Apple’s Warranty Compliance Still ‘Not Good Enough’ In Europe



Apple still isn’t correctly informing consumers about their warranty rights in Europe, according to the European Union’s Justice Commissioner, Vivian Reding.

The Cupertino company changed its European warranty policies last year after it came under fire for not meeting EU regulations. But it’s still not providing consumers with the right information in at least 21 of the EU member states, Reding says.

Reding wrote to national governments last September and encouraged them to take action over the way in which Apple advertises its extended warranty plans. She felt the company was not respecting the legal guarantee of the standard two-year warranty that consumers are entitled to under EU law, and instead chose to keep quiet about it to sell AppleCare.

But six months later, Reding feels Apple still isn’t going all it should.

“This case and the responses I received since I sent my letter have highlighted rather clearly just why the Commission cannot sit on the side-lines on enforcement issues,” she said in a speech on Tuesday. “The approaches to enforcement in these types of cases turn out to be very diversified and inconsistent at a national level. In at least 21 EU Member States Apple is not informing consumers correctly about the legal warranty rights they have. This is simply not good enough.”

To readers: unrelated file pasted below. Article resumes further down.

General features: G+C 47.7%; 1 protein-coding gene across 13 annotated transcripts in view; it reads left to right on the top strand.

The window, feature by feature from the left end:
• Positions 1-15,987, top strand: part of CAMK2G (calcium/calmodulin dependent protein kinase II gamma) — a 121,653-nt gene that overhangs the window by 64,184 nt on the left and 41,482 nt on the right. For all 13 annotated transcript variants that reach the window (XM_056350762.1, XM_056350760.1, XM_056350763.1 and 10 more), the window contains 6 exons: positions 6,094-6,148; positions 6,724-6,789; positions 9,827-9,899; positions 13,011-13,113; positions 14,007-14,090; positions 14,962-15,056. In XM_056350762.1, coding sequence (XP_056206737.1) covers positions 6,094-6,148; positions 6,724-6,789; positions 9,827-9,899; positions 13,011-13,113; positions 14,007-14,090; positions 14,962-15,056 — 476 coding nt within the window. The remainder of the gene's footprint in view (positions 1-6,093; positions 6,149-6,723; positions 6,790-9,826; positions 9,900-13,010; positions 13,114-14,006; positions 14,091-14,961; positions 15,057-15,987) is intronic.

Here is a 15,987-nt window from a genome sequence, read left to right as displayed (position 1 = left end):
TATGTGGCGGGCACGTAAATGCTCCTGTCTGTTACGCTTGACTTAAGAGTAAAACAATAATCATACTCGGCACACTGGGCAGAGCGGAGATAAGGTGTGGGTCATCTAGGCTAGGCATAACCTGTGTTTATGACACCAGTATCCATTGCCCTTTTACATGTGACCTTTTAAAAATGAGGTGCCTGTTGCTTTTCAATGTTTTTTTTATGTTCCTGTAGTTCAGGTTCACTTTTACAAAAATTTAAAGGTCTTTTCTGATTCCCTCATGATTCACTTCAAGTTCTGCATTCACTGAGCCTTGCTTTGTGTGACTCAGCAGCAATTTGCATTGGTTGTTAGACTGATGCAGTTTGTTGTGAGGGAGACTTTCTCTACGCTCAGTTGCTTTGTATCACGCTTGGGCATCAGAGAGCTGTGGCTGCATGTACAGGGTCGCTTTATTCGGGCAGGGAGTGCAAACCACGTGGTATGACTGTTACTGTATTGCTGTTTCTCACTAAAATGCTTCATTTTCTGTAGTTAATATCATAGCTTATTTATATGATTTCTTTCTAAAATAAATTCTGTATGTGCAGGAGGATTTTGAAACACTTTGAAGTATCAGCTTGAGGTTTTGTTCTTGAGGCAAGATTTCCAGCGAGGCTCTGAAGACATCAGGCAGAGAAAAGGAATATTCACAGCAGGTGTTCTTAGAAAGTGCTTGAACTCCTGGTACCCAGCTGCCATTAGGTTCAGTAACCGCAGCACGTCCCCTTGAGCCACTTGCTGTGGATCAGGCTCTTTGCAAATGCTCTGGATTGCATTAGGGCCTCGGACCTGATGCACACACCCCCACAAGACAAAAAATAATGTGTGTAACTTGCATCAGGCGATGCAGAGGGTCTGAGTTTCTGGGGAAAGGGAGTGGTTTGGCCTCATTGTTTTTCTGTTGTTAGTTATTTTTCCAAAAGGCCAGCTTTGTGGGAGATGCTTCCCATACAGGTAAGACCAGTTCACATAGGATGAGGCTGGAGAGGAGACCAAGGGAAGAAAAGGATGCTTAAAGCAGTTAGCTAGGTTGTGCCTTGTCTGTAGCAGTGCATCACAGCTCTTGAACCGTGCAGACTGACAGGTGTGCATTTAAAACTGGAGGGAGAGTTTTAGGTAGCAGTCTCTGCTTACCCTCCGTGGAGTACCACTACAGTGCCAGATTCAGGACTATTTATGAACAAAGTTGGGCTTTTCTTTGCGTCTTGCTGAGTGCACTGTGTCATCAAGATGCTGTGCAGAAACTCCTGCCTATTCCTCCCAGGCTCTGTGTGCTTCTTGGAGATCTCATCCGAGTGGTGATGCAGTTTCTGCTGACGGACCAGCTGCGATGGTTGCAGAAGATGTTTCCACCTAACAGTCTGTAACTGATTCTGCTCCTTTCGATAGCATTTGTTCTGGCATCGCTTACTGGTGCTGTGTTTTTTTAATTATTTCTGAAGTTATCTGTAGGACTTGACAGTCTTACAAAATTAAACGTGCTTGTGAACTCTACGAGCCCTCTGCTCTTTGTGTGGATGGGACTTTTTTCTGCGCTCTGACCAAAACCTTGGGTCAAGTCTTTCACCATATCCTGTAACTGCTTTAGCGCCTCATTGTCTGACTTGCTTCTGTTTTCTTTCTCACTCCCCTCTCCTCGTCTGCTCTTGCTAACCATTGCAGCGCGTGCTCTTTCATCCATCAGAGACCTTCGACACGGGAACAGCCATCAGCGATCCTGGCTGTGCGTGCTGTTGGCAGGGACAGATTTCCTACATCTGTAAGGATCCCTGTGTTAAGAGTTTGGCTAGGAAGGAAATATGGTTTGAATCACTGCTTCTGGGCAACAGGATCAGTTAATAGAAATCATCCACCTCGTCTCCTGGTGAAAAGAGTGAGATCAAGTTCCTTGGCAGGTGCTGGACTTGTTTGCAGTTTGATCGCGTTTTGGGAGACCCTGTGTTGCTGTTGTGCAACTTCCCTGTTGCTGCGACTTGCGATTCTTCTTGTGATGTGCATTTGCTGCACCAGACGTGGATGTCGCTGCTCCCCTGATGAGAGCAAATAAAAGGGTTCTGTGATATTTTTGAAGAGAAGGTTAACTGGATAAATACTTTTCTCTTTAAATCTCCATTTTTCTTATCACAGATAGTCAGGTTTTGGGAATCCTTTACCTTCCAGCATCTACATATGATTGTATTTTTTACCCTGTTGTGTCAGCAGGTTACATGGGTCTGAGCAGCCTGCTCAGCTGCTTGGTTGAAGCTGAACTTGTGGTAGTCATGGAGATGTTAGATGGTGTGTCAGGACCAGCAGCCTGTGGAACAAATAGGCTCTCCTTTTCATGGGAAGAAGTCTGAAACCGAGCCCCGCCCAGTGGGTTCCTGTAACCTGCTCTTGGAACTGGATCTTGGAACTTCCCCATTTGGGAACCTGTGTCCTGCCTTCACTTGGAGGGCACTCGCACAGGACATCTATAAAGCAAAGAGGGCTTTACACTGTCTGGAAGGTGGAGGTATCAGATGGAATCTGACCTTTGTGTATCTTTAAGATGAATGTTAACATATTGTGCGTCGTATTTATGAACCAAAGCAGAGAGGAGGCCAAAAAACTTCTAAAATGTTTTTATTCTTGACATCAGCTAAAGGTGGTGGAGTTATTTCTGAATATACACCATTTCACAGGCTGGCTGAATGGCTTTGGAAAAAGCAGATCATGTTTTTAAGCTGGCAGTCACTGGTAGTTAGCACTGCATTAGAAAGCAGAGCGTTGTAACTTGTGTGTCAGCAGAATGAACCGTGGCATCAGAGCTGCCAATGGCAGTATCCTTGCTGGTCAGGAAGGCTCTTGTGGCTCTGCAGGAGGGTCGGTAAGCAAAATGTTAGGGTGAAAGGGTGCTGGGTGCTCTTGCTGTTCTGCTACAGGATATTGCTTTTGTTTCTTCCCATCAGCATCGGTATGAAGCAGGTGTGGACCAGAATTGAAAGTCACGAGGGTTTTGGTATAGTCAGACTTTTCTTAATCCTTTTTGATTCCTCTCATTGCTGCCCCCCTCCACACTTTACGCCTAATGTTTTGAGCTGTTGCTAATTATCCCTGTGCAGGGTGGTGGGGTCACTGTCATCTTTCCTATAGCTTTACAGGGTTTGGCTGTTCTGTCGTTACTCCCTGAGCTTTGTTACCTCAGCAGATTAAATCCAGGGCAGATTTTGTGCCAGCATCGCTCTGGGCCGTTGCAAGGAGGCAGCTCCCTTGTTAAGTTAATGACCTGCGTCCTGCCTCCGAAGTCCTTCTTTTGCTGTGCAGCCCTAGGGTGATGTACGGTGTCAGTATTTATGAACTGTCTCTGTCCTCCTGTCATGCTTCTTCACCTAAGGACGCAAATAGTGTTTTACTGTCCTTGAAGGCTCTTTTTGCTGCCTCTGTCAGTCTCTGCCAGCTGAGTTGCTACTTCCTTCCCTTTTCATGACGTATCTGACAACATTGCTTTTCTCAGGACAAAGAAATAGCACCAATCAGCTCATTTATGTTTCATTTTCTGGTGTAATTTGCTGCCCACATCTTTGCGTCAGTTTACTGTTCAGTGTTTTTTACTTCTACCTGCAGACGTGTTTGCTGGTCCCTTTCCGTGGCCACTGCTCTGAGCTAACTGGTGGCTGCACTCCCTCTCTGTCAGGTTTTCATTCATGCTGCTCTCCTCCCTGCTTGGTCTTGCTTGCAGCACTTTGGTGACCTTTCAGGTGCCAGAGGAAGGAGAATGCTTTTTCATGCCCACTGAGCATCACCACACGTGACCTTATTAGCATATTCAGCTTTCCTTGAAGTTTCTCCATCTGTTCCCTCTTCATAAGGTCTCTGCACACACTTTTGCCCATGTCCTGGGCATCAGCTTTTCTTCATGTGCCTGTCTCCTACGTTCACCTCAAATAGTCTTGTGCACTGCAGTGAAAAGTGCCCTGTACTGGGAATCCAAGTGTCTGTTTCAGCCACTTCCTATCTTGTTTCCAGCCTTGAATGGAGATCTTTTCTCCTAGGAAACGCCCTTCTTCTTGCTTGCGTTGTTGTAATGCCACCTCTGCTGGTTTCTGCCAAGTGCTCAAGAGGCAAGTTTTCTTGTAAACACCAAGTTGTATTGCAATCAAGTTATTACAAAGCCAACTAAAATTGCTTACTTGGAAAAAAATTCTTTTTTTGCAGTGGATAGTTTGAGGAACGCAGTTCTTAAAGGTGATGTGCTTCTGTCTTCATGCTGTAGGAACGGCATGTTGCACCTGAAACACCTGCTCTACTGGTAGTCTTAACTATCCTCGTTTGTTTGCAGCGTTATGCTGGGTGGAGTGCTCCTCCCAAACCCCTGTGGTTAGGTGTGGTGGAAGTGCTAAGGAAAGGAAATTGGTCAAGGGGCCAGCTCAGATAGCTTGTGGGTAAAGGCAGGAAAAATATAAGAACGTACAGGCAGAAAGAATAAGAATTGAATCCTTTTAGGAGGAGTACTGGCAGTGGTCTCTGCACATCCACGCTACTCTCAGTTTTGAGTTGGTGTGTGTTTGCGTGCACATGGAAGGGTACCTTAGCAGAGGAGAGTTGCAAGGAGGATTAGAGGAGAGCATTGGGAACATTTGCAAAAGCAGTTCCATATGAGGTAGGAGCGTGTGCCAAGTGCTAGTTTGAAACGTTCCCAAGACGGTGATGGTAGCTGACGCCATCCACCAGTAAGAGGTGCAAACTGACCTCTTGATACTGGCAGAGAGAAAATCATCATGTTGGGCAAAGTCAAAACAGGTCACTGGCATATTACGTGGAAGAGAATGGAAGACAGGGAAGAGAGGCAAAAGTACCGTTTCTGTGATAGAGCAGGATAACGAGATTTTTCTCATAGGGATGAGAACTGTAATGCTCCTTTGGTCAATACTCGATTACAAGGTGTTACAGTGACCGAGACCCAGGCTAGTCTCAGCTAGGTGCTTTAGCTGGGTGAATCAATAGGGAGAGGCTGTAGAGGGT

Reding has now called for the EU’s executive to play “a more prominent role in monitoring and coordinating coherent enforcement of EU consumer rules.” She also said that the case against Apple is on-going, and that lawsuits have been filed against the company by consumer associations in Belgium, Germany, Luxembourg, and Portugal.

Apple stopped selling its AppleCare protection plan in Italy last November after the country’s competition authority handed it a fine for not making consumers aware of the standard two-year warranty they get with each purchase.

Apple’s warranty practices have also come under fire in Australia, and the company recently changed its standard one-year protection plan to a two-year one. Though according to some, it’s keeping quiet about it there, too.

Source: Dow Jones Business News